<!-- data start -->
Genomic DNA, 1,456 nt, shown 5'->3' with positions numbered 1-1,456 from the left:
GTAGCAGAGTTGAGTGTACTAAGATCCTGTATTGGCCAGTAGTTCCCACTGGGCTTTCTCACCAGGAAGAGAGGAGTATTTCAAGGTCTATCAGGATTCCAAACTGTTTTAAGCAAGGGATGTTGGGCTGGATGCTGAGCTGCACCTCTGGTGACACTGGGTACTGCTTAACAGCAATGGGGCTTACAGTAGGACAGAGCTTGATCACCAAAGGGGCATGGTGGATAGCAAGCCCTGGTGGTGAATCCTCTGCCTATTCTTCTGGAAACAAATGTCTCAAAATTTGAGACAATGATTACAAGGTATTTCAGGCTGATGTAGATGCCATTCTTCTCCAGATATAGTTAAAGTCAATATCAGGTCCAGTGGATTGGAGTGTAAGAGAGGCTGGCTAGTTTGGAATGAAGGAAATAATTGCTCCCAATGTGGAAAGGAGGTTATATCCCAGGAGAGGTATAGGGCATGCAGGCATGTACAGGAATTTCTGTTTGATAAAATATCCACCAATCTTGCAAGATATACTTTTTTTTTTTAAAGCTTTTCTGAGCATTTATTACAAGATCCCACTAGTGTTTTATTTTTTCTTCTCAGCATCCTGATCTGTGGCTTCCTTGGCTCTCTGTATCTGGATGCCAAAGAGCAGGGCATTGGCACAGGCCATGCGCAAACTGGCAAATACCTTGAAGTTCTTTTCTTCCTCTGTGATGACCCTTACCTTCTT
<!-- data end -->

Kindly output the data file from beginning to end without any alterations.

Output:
Genomic DNA, 1,456 nt, shown 5'->3' with positions numbered 1-1,456 from the left:
GTAGCAGAGTTGAGTGTACTAAGATCCTGTATTGGCCAGTAGTTCCCACTGGGCTTTCTCACCAGGAAGAGAGGAGTATTTCAAGGTCTATCAGGATTCCAAACTGTTTTAAGCAAGGGATGTTGGGCTGGATGCTGAGCTGCACCTCTGGTGACACTGGGTACTGCTTAACAGCAATGGGGCTTACAGTAGGACAGAGCTTGATCACCAAAGGGGCATGGTGGATAGCAAGCCCTGGTGGTGAATCCTCTGCCTATTCTTCTGGAAACAAATGTCTCAAAATTTGAGACAATGATTACAAGGTATTTCAGGCTGATGTAGATGCCATTCTTCTCCAGATATAGTTAAAGTCAATATCAGGTCCAGTGGATTGGAGTGTAAGAGAGGCTGGCTAGTTTGGAATGAAGGAAATAATTGCTCCCAATGTGGAAAGGAGGTTATATCCCAGGAGAGGTATAGGGCATGCAGGCATGTACAGGAATTTCTGTTTGATAAAATATCCACCAATCTTGCAAGATATACTTTTTTTTTTTAAAGCTTTTCTGAGCATTTATTACAAGATCCCACTAGTGTTTTATTTTTTCTTCTCAGCATCCTGATCTGTGGCTTCCTTGGCTCTCTGTATCTGGATGCCAAAGAGCAGGGCATTGGCACAGGCCATGCGCAAACTGGCAAATACCTTGAAGTTCTTTTCTTCCTCTGTGATGACCCTTACCTTCTT